Mary D. Fan, Justice Visualized: Courts and the Body Camera Revolution, 50 U.C. Davis L. Rev. 897 (2017), https://digitalcommons.law.uw.edu/faculty-articles/59
U.C. Davis Law Review
body cameras, police and policing
What really happened? For centuries, courts have been magisterially blind, cloistered far away from the contested events that they adjudicate, relying primarily on testimony to get the story—or competing stories. Whether oral or written, this testimony is profoundly human, with all the passions, partisanship and imperfections of human perception.
Now a revolution is coming. Across the nation, police departments are deploying body cameras. Analyzing body camera policies from police departments across the nation, the article reveals an unfolding future where much of the main staple events of criminal procedure law will be recorded. Much of the current focus is on how body cameras will impact policing and public opinion.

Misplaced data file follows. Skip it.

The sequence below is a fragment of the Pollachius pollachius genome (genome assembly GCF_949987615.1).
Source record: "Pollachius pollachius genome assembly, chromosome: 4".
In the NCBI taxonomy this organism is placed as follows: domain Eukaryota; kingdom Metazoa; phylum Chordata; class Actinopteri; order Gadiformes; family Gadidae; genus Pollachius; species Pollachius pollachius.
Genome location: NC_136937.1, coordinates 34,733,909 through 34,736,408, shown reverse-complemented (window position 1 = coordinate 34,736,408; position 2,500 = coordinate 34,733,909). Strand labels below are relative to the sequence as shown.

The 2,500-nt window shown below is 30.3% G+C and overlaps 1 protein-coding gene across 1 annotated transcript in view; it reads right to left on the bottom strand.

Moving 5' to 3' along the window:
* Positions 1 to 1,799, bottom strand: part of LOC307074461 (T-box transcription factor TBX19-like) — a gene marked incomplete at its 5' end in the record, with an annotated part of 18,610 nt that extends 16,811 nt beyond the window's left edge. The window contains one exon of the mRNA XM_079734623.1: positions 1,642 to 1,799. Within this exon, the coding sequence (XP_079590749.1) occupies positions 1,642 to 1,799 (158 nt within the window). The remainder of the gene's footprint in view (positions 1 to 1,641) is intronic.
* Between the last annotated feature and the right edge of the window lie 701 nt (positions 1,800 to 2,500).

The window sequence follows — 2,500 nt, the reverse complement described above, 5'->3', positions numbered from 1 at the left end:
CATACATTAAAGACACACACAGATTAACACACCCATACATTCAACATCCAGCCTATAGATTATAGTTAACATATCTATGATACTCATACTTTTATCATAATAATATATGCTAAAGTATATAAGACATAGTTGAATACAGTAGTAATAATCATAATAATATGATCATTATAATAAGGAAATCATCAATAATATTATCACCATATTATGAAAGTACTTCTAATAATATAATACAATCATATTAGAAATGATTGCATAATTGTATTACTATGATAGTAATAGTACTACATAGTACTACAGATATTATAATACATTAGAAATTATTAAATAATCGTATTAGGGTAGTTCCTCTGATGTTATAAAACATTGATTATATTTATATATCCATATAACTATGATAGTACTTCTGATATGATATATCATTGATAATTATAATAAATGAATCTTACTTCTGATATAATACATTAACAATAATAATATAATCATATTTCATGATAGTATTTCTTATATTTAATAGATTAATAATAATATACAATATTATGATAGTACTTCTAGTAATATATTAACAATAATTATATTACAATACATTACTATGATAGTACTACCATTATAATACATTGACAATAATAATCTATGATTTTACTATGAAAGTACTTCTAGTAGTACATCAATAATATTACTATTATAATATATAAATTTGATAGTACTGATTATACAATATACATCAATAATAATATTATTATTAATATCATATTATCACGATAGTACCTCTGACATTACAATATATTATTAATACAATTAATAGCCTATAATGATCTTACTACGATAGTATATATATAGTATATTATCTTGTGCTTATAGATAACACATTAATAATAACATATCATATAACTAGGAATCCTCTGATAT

Yet there is another important audience for body camera footage—the courts that forge constitutional criminal procedure, the primary conduct rules for police. This article explores what the coming power to replay a wider array of police enforcement actions than ever before means for judicial review and criminal procedure law. The body camera revolution means an evidentiary revolution for courts, transforming the traditional reliance on reports and testimony and filling in gaps in a domain where defendants are often silent.
The article proposes rules of judicial review to cultivate regular use of the audiovisual record in criminal procedure cases and discourage gaps and omissions due to selective recording. The article also offers rules of restraint against the seductive power of video to seem to depict the unmediated truth. Camera perspective can subtly shape judgments. Personal worldviews influence image interpretation. And there is often a difference between the legally relevant truth and the depiction captured on video. Care must be taken therefore to apply the proper perceptual yardsticks and reserve interpretive questions for the appropriate fact-finders.